tiffany edwards august 2011

tiffany edwards

tiffany edwards: august 12th

Tiffany Edwards is a local artist inspired by mythology, nature and the universe. Her paintings are vibrantly colorful and portray surrealist portraits and landscapes that communicate the energy she sees in the world around her. We are lucky to have snatched her away from her busy school schedule for this month's art walk.

We asked Tiff to answer a few questions about her work, click the more link below to read the full Q&A.

How would you describe your work?

I use the process of painting as a therapeutic and mindful tool, as well as an alchemical process allowing me to express and share my energy with the world. The process for me is equally as important as the product. “The Boop Collection” is an ongoing explorative series consisting of both experimental and refined pieces created by myself. The pieces consist of mystical and surreal themed portraits and landscapes, along with a wide variety of subject matter.

What inspires you?

Inspiration for my creations is abundant and free flowing, ranging from all things internal to external, of this world and the ether. More specifically I am inspired by ancient mythology, loved ones who have passed, landscapes, plants, bugs, the human form and animals. Primarily, the vibrations I feel and see within myself and in the world reflect what I cannot share verbally with the world by means of line, shape, and color.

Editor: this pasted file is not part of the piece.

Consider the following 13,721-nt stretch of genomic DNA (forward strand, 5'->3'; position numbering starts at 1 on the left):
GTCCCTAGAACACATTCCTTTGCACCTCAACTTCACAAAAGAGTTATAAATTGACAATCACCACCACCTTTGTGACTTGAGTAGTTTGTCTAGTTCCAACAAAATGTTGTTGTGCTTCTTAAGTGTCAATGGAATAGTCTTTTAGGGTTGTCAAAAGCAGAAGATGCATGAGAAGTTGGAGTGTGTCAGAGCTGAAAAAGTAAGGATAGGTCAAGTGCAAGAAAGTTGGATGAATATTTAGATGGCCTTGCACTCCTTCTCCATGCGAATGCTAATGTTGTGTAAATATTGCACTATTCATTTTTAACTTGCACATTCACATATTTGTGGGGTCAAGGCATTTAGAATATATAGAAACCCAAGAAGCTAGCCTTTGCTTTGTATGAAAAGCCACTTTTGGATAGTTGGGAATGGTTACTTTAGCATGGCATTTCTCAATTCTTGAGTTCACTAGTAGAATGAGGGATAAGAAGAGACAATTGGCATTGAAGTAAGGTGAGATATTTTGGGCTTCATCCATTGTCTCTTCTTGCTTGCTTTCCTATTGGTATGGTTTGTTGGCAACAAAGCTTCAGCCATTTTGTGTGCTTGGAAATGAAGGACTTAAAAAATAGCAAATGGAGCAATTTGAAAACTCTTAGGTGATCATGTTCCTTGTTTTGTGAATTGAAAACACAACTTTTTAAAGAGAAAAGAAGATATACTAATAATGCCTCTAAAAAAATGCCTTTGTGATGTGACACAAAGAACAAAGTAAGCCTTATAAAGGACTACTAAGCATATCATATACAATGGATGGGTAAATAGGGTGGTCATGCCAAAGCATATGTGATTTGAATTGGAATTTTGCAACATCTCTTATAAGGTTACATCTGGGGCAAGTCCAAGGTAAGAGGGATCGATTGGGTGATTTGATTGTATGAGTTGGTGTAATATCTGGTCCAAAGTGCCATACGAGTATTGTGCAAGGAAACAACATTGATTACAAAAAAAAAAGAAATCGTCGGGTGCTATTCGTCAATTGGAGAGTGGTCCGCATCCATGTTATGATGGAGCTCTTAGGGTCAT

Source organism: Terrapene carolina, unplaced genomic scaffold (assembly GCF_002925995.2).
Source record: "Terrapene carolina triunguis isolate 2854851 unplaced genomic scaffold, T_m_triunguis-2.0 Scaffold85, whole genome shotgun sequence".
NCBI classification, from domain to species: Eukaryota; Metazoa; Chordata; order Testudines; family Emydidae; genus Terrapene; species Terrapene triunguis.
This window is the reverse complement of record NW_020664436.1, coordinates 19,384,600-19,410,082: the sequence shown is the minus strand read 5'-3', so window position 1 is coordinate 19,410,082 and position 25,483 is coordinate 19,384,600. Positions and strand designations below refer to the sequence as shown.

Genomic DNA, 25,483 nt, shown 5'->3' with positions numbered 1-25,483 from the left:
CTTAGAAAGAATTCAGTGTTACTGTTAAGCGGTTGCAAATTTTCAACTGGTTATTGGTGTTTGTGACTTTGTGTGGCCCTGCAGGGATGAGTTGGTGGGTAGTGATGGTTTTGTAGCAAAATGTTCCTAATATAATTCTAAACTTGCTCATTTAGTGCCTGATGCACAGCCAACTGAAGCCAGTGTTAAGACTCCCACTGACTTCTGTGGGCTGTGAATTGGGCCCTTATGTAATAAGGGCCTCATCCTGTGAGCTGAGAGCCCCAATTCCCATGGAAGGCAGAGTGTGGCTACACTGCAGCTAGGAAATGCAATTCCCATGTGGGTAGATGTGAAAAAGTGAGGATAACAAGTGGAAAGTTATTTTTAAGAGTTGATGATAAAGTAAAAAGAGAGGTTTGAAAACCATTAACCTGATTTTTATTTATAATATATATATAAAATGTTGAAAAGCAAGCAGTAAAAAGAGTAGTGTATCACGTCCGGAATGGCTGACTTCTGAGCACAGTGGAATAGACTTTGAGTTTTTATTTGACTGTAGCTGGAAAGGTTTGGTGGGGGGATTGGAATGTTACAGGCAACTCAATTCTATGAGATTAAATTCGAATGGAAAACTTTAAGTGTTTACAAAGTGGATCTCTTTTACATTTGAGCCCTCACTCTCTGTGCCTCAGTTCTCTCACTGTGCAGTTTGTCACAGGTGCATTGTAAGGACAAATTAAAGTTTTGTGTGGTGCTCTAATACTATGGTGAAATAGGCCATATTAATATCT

How did you get started?

I believe I have my mother to thank for this one. She always supplied me with a multitude of art supplies when I was younger. After 8th grade I stopped creating and stuck to doing random doodles in sketchbooks. I really started painting around the time I took my first drawing class at UCO spring of 2009. I was truly inspired after I had my first painting assignment in this class. Our assignment was to paint with India ink using a twig as our paintbrush. Shortly after this exploration into India ink I started working with acrylics, then with mixed media, and last fall with oils. The Japanese artwork I saw at my grandparents’ house growing up left quite the impression on me. This can be seen in the earlier works I did. They were primarily space Geisha themed.

What are your goals for the future?

I will continue experimenting with three-dimensional and textural qualities, along with incorporating found objects into my works. I have begun manifestation paintings and plan on starting a children’s book series. I will be working with stone and wire more frequently, as well. I am pursuing my Bachelor of Fine Arts in Education, and my goal is to give children tools to channel their creativity and heal through their art. I will be teaching in urban schools after I graduate in fall 2012.

My artistic adventures within the next decade include traveling worldwide photographing, drawing, and painting landscapes and the people from various cultures using these as reference and inspiration for large-scale murals in the States. Towards the end of my life I would like to sculpt large-scale geisha and create ukiyo-e on silk in Japan. I am not attached to a specific future. I would like to leave room for the Infinite to co-create with me.